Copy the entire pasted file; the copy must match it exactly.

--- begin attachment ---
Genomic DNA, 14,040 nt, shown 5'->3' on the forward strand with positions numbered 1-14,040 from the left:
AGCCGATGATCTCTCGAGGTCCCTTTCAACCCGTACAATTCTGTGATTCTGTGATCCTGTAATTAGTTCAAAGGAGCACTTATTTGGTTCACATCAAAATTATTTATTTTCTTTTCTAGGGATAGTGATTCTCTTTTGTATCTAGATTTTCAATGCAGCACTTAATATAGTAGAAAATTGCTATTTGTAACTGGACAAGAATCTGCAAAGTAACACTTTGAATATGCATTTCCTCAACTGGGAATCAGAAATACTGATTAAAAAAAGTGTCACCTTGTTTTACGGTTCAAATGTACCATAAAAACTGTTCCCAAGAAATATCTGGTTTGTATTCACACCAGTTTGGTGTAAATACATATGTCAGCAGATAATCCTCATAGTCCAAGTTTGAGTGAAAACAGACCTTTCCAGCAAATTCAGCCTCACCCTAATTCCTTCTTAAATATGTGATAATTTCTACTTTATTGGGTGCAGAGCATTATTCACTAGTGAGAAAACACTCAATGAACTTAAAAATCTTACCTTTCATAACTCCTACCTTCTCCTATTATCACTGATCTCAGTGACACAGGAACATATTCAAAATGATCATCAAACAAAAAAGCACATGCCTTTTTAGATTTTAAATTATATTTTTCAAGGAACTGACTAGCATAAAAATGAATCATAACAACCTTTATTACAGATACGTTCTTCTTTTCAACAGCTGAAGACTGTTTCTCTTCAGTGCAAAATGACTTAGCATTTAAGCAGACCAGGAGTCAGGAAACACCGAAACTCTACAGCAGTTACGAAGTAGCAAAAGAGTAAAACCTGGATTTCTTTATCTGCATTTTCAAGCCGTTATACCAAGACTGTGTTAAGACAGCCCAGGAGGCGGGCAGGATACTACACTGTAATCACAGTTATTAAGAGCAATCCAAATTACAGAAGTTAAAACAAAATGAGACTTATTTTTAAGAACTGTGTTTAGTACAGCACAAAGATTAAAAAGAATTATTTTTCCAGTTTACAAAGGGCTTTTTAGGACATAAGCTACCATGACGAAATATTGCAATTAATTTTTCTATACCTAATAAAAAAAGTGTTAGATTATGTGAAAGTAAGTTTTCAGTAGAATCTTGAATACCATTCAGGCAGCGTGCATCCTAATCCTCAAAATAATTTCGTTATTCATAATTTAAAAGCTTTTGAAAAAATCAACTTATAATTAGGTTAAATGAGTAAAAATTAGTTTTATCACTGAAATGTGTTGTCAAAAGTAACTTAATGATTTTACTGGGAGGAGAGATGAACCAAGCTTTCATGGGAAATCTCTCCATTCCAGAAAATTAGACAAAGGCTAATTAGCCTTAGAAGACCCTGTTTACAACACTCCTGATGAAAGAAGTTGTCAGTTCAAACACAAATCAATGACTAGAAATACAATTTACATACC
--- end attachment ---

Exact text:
Genomic DNA, 14,040 nt, shown 5'->3' on the forward strand with positions numbered 1-14,040 from the left:
AGCCGATGATCTCTCGAGGTCCCTTTCAACCCGTACAATTCTGTGATTCTGTGATCCTGTAATTAGTTCAAAGGAGCACTTATTTGGTTCACATCAAAATTATTTATTTTCTTTTCTAGGGATAGTGATTCTCTTTTGTATCTAGATTTTCAATGCAGCACTTAATATAGTAGAAAATTGCTATTTGTAACTGGACAAGAATCTGCAAAGTAACACTTTGAATATGCATTTCCTCAACTGGGAATCAGAAATACTGATTAAAAAAAGTGTCACCTTGTTTTACGGTTCAAATGTACCATAAAAACTGTTCCCAAGAAATATCTGGTTTGTATTCACACCAGTTTGGTGTAAATACATATGTCAGCAGATAATCCTCATAGTCCAAGTTTGAGTGAAAACAGACCTTTCCAGCAAATTCAGCCTCACCCTAATTCCTTCTTAAATATGTGATAATTTCTACTTTATTGGGTGCAGAGCATTATTCACTAGTGAGAAAACACTCAATGAACTTAAAAATCTTACCTTTCATAACTCCTACCTTCTCCTATTATCACTGATCTCAGTGACACAGGAACATATTCAAAATGATCATCAAACAAAAAAGCACATGCCTTTTTAGATTTTAAATTATATTTTTCAAGGAACTGACTAGCATAAAAATGAATCATAACAACCTTTATTACAGATACGTTCTTCTTTTCAACAGCTGAAGACTGTTTCTCTTCAGTGCAAAATGACTTAGCATTTAAGCAGACCAGGAGTCAGGAAACACCGAAACTCTACAGCAGTTACGAAGTAGCAAAAGAGTAAAACCTGGATTTCTTTATCTGCATTTTCAAGCCGTTATACCAAGACTGTGTTAAGACAGCCCAGGAGGCGGGCAGGATACTACACTGTAATCACAGTTATTAAGAGCAATCCAAATTACAGAAGTTAAAACAAAATGAGACTTATTTTTAAGAACTGTGTTTAGTACAGCACAAAGATTAAAAAGAATTATTTTTCCAGTTTACAAAGGGCTTTTTAGGACATAAGCTACCATGACGAAATATTGCAATTAATTTTTCTATACCTAATAAAAAAAGTGTTAGATTATGTGAAAGTAAGTTTTCAGTAGAATCTTGAATACCATTCAGGCAGCGTGCATCCTAATCCTCAAAATAATTTCGTTATTCATAATTTAAAAGCTTTTGAAAAAATCAACTTATAATTAGGTTAAATGAGTAAAAATTAGTTTTATCACTGAAATGTGTTGTCAAAAGTAACTTAATGATTTTACTGGGAGGAGAGATGAACCAAGCTTTCATGGGAAATCTCTCCATTCCAGAAAATTAGACAAAGGCTAATTAGCCTTAGAAGACCCTGTTTACAACACTCCTGATGAAAGAAGTTGTCAGTTCAAACACAAATCAATGACTAGAAATACAATTTACATACC